AU recognized for green efforts

Correction appended

AU recently acquired two prestigious sustainability awards: a spot on the Princeton Review’s 2013 Green Honor Roll and a level two accreditation for the campus’ arboretum from the Morton Registrar of Arboreta.

The Princeton Review recognized AU in their 2013 Green Honor Roll for receiving a perfect Green Rating of 99.

The Princeton Review tallies the Green Ratings of 806 colleges for their annual publication of “The Best 377 Colleges,” according to its website.

A Green Rating ranges between 60 and 99 and is based on how:

• sustainable the lives of students are,

• well the school utilizes green energy and

• responsible the school’s environmental policies are.

AU hopes to certify 25 existing buildings on campus within Leadership in Energy and Environmental Design Volume standards, as meeting LEED standards for all new construction and using renewable energy sources, sustainability coordinator Emily Curley said.

Only 21 of 806 schools received a perfect score, according to the Princeton Review’s website.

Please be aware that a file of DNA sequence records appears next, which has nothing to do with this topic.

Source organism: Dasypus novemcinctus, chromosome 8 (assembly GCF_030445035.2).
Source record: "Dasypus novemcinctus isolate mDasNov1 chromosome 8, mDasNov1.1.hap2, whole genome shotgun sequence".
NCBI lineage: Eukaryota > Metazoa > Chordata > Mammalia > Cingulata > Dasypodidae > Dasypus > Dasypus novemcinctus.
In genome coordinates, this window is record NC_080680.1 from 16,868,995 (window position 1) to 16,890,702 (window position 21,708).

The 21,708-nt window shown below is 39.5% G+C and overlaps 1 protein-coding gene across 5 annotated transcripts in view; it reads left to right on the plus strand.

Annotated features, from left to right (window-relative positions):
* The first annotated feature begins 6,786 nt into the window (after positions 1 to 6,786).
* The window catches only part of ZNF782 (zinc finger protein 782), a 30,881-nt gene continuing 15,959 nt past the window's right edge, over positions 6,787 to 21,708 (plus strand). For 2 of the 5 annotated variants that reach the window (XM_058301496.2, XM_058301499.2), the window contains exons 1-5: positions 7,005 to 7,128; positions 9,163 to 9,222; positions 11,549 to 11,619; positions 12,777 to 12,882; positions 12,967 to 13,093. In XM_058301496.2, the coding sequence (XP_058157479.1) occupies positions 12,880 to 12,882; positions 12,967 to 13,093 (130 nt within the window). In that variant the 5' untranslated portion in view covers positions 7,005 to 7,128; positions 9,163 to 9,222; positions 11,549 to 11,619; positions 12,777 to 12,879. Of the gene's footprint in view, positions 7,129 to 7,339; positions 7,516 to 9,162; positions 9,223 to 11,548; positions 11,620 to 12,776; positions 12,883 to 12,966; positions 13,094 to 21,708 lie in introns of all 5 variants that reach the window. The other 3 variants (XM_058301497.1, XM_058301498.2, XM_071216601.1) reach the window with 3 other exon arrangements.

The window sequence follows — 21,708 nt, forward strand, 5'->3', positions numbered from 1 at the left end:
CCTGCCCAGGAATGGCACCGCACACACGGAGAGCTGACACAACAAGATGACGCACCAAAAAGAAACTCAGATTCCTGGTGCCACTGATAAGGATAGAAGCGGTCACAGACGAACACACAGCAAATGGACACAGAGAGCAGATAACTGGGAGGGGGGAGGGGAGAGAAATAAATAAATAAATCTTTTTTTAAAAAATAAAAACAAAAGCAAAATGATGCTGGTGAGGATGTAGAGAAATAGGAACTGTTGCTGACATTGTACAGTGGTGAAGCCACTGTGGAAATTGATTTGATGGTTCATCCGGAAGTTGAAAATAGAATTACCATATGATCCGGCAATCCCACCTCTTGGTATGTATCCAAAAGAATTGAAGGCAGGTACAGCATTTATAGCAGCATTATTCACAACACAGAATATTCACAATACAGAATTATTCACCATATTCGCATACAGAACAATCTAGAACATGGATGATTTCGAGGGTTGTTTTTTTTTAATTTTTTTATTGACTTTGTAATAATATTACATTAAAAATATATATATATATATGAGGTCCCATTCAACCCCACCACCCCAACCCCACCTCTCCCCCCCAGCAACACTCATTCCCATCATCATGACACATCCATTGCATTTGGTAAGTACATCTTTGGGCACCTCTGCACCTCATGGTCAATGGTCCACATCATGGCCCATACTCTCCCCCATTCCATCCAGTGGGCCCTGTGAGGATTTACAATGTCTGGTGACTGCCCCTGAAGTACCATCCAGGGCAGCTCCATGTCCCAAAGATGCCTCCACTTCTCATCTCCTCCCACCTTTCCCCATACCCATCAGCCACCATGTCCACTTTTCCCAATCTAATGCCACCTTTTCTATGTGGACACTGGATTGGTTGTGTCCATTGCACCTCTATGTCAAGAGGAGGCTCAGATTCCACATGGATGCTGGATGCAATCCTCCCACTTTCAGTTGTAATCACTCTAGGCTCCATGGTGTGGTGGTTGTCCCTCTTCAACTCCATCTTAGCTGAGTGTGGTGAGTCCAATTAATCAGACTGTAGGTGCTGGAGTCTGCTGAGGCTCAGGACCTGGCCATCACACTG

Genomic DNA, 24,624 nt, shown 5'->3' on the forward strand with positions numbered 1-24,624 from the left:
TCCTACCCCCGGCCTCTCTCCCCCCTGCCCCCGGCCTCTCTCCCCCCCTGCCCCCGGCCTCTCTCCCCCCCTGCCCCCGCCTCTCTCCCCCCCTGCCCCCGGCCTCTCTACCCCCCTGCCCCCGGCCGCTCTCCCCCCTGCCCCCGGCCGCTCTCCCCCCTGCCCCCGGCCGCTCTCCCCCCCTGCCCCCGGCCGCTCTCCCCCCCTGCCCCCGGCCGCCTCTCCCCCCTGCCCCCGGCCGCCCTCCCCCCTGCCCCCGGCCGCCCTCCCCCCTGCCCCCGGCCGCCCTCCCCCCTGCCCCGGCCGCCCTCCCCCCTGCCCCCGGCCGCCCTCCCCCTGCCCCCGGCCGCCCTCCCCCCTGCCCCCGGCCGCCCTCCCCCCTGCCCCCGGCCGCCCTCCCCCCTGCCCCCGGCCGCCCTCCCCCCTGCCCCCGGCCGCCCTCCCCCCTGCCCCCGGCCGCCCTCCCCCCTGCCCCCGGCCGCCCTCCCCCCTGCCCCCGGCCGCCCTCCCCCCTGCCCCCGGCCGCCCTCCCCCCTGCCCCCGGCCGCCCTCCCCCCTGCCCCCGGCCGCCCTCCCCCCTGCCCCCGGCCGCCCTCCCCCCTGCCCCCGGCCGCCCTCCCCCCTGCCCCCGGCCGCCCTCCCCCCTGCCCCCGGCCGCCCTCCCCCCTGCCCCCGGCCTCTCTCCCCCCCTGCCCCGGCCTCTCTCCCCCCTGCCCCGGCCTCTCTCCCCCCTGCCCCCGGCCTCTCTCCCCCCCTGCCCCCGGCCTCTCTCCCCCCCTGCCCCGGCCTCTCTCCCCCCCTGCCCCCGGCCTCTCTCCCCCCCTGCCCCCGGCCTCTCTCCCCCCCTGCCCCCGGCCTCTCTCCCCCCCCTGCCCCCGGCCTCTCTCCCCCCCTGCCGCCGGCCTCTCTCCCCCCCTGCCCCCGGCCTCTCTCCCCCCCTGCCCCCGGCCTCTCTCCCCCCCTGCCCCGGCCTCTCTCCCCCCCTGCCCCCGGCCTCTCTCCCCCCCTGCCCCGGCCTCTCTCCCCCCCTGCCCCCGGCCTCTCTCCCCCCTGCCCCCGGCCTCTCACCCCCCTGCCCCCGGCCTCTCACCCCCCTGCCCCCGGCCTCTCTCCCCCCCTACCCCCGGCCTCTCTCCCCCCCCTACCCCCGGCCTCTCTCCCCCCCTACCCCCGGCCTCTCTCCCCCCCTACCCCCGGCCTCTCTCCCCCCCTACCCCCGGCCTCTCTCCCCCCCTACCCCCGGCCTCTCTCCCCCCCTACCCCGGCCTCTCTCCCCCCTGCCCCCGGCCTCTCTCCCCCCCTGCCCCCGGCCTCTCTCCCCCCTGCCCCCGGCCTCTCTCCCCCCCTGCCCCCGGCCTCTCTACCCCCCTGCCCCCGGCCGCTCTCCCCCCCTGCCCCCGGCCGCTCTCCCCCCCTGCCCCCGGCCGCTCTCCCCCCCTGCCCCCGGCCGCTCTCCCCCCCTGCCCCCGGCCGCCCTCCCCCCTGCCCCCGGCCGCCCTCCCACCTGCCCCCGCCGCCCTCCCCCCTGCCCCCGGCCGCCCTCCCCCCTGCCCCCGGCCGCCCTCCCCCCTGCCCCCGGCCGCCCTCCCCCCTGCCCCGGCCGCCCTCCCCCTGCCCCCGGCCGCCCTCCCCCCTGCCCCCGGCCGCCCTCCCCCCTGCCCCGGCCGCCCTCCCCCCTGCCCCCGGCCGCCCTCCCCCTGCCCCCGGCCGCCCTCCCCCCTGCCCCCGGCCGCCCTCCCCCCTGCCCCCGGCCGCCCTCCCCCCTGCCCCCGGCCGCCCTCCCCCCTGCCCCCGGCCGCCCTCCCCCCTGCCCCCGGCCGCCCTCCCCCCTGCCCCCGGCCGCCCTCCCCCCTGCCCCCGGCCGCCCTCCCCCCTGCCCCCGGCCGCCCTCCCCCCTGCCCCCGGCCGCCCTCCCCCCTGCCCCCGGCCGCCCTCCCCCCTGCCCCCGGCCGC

This is the second consecutive year AU has made the Green Honor Roll and AU is the only D.C. college on the list.

“Students and prospective students continue to rate sustainability as one of the important factors they consider in choosing a school,” Director of Sustainability Chris O’Brien said. “I expect that trend to continue, as will our ongoing commitment to sustainability, which I believe makes AU an attractive destination for learning.”

A university and an arboretum

AU’s arboretum received a level two accreditation through the Morton Registrar of Arboreta, AU Zero Waste Coordinator Helen Lee said.

A level two arboretum requires:

• at least 100 different types of trees or woody plants,

• a collection policy,

• educational and public programing and

• employees whose responsibilities include the management and operation of the arboretum, according to ArbNet’s website.

AU is nationally recognized as a professional public garden of tress, shrubs and woody plants for scientific, public and conservational purposes, Curley said.

“AU’s arboretum accreditation is a great part of our sustainability efforts, showcasing campus as a living educational tool in itself, where students, staff, faculty and visitors can all learn about trees, or just enjoy the landscape, as they walk across campus,” O’Brien said.

Correction: This article previously stated that AU had 25 LEED-certified buildings. In reality, AU is pursuing certification.

shogan@theeagleonline.com

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